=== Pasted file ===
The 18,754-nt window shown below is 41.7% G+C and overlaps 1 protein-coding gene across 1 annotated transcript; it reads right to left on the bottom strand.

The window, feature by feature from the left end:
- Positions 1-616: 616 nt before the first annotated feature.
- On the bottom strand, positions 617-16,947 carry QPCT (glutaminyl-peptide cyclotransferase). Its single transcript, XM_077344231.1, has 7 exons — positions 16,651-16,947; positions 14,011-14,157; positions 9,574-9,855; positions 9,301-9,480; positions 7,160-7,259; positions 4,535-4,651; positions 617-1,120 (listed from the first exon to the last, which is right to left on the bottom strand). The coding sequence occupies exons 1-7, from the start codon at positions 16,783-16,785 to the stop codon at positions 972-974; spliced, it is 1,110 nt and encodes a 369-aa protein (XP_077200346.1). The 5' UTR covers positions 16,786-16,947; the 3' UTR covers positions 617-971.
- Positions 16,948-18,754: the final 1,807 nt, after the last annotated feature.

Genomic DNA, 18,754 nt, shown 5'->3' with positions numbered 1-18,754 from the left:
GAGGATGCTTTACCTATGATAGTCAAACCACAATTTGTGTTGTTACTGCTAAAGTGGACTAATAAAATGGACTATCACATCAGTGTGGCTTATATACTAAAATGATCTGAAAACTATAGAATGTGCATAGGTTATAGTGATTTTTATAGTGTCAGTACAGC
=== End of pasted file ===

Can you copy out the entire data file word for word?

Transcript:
The 18,754-nt window shown below is 41.7% G+C and overlaps 1 protein-coding gene across 1 annotated transcript; it reads right to left on the bottom strand.

The window, feature by feature from the left end:
- Positions 1-616: 616 nt before the first annotated feature.
- On the bottom strand, positions 617-16,947 carry QPCT (glutaminyl-peptide cyclotransferase). Its single transcript, XM_077344231.1, has 7 exons — positions 16,651-16,947; positions 14,011-14,157; positions 9,574-9,855; positions 9,301-9,480; positions 7,160-7,259; positions 4,535-4,651; positions 617-1,120 (listed from the first exon to the last, which is right to left on the bottom strand). The coding sequence occupies exons 1-7, from the start codon at positions 16,783-16,785 to the stop codon at positions 972-974; spliced, it is 1,110 nt and encodes a 369-aa protein (XP_077200346.1). The 5' UTR covers positions 16,786-16,947; the 3' UTR covers positions 617-971.
- Positions 16,948-18,754: the final 1,807 nt, after the last annotated feature.

Genomic DNA, 18,754 nt, shown 5'->3' with positions numbered 1-18,754 from the left:
GAGGATGCTTTACCTATGATAGTCAAACCACAATTTGTGTTGTTACTGCTAAAGTGGACTAATAAAATGGACTATCACATCAGTGTGGCTTATATACTAAAATGATCTGAAAACTATAGAATGTGCATAGGTTATAGTGATTTTTATAGTGTCAGTACAGC